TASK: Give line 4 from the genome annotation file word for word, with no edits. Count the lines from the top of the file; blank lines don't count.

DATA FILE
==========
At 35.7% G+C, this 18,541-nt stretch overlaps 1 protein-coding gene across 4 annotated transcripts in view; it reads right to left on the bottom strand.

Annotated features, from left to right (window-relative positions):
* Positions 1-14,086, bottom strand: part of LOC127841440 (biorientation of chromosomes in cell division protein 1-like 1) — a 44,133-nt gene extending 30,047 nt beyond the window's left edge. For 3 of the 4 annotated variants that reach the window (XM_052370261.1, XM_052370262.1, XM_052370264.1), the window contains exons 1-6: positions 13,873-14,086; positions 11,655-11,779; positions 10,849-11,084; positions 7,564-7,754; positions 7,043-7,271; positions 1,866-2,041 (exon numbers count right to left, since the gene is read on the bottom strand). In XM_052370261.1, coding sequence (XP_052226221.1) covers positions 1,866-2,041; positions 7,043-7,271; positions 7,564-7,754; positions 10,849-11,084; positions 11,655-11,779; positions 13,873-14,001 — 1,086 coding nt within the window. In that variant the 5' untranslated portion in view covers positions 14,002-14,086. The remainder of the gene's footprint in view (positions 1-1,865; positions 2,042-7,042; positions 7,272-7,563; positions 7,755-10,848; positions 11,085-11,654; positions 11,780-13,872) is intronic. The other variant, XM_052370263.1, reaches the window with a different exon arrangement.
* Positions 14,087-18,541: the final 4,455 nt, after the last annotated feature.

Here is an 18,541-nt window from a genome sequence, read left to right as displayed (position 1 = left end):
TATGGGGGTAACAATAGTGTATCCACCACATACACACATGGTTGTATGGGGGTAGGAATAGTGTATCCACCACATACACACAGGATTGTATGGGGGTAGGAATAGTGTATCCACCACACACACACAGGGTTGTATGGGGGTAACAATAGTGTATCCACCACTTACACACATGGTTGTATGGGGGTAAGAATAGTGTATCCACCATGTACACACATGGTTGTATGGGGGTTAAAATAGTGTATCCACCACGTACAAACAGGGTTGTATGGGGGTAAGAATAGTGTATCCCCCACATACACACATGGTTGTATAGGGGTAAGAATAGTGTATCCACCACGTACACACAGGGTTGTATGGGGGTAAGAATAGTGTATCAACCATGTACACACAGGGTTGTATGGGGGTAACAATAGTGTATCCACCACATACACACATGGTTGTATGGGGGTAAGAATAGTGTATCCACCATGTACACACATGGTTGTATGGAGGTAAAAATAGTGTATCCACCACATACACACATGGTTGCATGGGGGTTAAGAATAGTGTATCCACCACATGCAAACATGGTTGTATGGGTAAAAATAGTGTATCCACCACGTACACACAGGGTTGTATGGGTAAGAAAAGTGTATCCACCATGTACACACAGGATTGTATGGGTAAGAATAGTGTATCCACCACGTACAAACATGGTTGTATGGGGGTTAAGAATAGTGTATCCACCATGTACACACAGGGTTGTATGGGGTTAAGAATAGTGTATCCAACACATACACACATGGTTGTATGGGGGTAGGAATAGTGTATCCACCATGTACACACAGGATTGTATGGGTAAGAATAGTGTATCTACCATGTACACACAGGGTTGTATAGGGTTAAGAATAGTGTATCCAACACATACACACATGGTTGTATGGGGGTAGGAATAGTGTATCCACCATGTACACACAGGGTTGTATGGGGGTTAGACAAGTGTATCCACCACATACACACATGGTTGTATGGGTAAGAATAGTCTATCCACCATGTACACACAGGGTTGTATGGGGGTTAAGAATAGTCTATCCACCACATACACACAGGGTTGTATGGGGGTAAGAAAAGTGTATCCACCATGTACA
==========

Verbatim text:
* Positions 14,087-18,541: the final 4,455 nt, after the last annotated feature.